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This has been a huge time saver for me on the times where I have had my head down for hours creating SSIS packages only to realized that I now have a dozen variables set to the wrong scope.  This is just one of many of the hidden advantages of developing SSIS packages with BIxPress.

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BIxPress Package Builder Templates: Loop Load Archive

September 13, 2011

When I was in the Navy working as a Airplane Mechanic (AM2 if anyone is interested) we were always told never to rely on our memories, but to take the repair manual with us.  Even if it was something we’d done a hundred times or more, the one time you forgot something could put the people who relied on us to fix things correctly in danger.  This mentality has stuck with me even as I’ve changed careers, and that is why BIxPress is such a big help to me even when developing the simple SSIS Packages.  Whether you are using the existing templates in BIxPress or creating your own, it eliminates the guess work and the time spent wracking your brain or scouring the forums and the blogs to find the correct SSIS construction.  In the last few weeks I have had to build a number of packages that loop over files in a folder, load them into a table, and then archive the files.  Not a terribly complex package, but between variables and containers and file system tasks I always tend to screw up one of them and have to spend some time troubleshooting the package to realize I forgot to set the variable as an expression or some other simple thing to overlook.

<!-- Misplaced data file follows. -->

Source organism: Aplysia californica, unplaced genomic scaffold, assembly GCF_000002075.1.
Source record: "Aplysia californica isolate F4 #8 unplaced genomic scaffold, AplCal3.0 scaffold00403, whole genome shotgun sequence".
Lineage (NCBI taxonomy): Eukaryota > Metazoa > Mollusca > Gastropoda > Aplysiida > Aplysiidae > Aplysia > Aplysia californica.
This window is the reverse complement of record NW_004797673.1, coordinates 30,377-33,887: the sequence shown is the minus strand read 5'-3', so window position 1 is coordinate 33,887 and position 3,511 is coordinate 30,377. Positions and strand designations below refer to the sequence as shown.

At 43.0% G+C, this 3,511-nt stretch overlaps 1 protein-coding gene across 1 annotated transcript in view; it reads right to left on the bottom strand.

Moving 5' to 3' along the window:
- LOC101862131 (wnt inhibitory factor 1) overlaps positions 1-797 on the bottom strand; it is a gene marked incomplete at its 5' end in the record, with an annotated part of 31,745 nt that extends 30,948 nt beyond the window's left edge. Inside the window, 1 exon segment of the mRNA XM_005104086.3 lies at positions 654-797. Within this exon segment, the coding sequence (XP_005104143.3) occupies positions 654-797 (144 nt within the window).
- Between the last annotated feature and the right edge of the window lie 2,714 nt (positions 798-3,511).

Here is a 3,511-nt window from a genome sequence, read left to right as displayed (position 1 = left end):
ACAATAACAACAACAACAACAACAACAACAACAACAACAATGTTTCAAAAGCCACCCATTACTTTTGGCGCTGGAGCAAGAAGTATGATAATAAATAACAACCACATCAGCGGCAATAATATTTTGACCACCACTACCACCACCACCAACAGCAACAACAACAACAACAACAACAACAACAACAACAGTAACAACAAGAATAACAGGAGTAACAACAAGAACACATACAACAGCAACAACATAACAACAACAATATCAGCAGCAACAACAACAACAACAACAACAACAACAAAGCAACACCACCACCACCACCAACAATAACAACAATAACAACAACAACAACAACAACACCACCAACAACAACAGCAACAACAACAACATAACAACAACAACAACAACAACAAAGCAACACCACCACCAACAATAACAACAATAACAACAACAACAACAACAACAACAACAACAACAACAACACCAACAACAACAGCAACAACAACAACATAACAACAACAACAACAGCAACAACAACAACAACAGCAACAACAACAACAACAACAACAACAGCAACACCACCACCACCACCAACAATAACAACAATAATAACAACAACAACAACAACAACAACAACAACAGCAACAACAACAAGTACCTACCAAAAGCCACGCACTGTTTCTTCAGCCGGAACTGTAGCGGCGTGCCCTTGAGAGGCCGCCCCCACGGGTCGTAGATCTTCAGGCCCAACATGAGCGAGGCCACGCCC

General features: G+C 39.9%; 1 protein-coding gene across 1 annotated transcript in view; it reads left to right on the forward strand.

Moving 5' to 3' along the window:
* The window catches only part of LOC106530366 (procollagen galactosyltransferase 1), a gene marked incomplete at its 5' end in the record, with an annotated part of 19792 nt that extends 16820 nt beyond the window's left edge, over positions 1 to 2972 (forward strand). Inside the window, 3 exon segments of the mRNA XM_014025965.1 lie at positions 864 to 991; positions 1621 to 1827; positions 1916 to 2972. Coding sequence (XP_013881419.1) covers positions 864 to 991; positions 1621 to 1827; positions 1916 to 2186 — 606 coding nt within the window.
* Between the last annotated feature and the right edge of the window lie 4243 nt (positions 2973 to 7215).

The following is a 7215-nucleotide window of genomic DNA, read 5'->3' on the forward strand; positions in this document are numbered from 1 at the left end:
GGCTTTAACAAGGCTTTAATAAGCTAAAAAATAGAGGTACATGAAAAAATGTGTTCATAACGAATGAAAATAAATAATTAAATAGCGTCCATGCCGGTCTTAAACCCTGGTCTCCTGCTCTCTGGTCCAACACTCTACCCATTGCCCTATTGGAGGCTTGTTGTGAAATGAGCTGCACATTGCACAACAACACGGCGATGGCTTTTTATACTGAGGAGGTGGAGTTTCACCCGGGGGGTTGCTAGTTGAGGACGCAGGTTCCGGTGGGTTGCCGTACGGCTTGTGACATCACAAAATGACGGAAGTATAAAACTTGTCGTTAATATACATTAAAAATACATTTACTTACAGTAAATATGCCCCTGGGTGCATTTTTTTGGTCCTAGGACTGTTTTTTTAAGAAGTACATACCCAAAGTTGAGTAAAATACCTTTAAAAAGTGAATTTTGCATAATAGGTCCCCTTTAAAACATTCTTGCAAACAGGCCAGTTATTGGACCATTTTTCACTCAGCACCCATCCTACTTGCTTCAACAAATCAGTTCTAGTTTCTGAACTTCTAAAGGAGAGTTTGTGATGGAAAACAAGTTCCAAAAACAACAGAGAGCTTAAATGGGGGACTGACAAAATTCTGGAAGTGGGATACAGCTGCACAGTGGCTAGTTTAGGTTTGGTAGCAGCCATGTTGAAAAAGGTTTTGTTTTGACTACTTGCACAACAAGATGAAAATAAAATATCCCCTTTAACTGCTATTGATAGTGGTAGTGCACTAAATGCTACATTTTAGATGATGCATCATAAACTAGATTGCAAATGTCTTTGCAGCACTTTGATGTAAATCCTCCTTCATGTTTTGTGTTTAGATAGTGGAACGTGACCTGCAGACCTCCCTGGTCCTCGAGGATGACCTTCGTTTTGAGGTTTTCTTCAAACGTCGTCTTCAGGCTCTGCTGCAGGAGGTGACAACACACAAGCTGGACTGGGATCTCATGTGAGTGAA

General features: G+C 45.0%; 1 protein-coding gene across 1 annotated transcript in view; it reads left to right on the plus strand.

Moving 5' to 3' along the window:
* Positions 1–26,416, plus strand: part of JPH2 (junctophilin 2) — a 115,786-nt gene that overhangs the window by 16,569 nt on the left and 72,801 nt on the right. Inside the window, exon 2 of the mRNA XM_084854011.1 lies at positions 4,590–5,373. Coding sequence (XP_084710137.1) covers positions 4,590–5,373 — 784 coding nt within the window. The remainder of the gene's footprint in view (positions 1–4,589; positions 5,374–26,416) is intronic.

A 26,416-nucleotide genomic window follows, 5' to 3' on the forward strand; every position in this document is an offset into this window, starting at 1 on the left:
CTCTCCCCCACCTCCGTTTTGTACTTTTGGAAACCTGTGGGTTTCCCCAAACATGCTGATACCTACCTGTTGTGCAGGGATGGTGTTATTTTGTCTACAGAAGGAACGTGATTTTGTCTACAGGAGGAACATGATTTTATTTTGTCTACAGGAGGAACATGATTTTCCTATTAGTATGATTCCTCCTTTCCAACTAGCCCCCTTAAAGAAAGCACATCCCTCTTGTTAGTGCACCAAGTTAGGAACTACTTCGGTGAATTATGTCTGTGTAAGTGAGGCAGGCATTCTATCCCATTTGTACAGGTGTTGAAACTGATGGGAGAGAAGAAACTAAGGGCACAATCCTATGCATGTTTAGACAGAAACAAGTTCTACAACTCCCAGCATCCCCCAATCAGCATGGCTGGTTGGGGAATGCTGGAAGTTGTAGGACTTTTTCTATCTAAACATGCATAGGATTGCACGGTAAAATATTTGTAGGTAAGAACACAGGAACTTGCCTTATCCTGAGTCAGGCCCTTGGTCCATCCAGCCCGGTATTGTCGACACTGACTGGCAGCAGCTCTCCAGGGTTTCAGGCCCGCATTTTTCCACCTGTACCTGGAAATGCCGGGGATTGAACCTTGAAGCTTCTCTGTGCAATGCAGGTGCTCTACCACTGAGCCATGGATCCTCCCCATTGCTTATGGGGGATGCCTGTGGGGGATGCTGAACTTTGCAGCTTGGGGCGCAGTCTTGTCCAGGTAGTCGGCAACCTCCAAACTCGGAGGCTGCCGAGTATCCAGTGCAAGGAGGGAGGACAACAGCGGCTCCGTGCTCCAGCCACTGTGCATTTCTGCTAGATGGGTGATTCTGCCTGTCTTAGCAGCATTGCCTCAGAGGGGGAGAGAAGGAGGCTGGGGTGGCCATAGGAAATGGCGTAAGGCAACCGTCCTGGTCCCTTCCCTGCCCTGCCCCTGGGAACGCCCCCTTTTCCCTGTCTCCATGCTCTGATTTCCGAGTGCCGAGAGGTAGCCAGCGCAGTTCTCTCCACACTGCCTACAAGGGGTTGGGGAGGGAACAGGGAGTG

BIxPress comes with a template already built in to handle such a process and some test files to load and archive as well.  Inside your project add a new package using the BIxPress Package Builder Wizard, either right clicking on the SSIS package folder or from the BIxPress tab on the menu bar.